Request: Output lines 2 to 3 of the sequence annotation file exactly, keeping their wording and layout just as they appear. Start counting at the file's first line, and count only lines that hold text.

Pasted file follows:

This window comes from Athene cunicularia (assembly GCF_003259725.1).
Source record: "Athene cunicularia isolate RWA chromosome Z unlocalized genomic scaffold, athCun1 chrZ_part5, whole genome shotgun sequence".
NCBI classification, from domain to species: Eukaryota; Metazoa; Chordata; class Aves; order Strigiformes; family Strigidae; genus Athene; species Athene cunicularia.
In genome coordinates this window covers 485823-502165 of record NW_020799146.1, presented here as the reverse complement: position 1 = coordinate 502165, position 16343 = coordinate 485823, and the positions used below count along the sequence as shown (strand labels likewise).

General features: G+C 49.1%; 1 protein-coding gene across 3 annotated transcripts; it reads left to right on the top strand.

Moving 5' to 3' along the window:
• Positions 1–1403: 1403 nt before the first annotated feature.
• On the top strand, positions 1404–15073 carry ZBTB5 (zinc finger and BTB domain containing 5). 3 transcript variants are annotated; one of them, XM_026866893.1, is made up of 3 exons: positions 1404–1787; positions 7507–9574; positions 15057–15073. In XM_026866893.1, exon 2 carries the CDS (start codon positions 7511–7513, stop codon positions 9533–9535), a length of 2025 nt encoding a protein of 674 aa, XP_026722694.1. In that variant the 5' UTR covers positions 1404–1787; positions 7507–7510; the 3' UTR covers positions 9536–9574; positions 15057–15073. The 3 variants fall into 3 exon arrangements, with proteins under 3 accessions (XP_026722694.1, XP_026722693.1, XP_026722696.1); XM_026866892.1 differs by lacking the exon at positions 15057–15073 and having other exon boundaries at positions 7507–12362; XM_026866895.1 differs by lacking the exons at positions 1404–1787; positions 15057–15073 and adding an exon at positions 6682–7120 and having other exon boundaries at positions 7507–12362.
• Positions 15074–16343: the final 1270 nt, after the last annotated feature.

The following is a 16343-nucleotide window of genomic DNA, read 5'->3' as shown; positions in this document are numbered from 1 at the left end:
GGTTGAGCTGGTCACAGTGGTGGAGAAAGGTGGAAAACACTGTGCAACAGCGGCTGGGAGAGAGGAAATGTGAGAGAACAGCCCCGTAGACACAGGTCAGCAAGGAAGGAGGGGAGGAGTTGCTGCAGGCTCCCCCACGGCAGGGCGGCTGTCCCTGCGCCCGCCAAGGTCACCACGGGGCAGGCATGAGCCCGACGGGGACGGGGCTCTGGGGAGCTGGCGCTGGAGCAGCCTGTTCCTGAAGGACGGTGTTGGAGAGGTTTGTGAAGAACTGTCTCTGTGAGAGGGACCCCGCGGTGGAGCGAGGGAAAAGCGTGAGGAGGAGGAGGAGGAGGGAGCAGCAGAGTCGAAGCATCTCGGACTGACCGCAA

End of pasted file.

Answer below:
Source record: "Athene cunicularia isolate RWA chromosome Z unlocalized genomic scaffold, athCun1 chrZ_part5, whole genome shotgun sequence".
NCBI classification, from domain to species: Eukaryota; Metazoa; Chordata; class Aves; order Strigiformes; family Strigidae; genus Athene; species Athene cunicularia.